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Thyroid nodules in children - rules of management
Thyroid Research volume 8, Article number: A3 (2015)
In children, thyroid lesions both palpable (nodules) and non-palpable, but visible during ultrasound (incidentaloma), require a full diagnostic procedure in accordance with the nodular goiter management algorithm. It is especially important because in children the risk of neoplastic process in thyroid nodule is 4-5 times higher than in adult patients, and reaches between 9 and 50% (on average 25%).
The pathogenesis of a goiter is not entirely known. Among the causative factors for thyroid nodules or focal lesions the literature mentions: environmental factors i.e. iodine excess or insufficiency, exposure to radiation, natural goitrogens, chemical substances (lithium carbonate), pollution (phenols, phthalates, pyridines and aromatic carbohydrates), hormonal factors (TSH, IGF-I, EGF, FGF), neuropeptides, cytokines (TGF- β), immunoglobulins (TGI) and genetic factors – TSH receptor mutation, RAS oncogene mutation (mainly responsible for follicular adenoma), mutations and polymorphisms of several genes including thyroid peroxidase gene, thymoglobulin gene, sodium-iodide symporter gene, BRAF gene, as well as mutation of genes encoding microRNA. The DICER 1 mutation and germinal mutation of KEAP 1 have recently been discovered.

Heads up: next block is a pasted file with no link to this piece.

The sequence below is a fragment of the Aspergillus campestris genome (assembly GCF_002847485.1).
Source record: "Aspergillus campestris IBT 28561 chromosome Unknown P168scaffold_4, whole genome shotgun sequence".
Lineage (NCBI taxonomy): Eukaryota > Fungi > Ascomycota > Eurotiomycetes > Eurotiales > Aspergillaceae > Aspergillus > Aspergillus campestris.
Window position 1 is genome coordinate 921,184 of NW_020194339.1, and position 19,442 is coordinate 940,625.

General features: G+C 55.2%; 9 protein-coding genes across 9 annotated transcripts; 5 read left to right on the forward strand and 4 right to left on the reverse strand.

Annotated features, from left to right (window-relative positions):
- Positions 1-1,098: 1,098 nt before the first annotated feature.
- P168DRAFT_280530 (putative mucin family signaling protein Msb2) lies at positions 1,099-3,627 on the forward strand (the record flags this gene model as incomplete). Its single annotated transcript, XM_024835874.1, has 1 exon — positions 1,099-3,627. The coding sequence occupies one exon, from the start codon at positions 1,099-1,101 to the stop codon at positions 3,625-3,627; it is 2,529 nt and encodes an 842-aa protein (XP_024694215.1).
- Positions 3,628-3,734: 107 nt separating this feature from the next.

It is also worth mentioning that during adolescence, when the requirement for thyroid hormones is increased, the thyroid gland is particularly susceptible to enlargement. Hyperglobulinemia resulting from augmented estrogen secretion in girls is another factor. It causes an increase in the pool of globulin-bound hormones and therefore relative free thyroxin (FT4) deficiency. That, in turn, leads to increased TSH levels, which is the most important factor stimulating thyroid growth.
Thyroid nodules are present in 0.2-5% of children, more frequently in girls. Morbidity increases with age. The rate of malignancy in thyroid nodules is greater in children before the age of 10 and in boys. Similarly, as in adults, papillary carcinoma is the most common thyroid malignancy.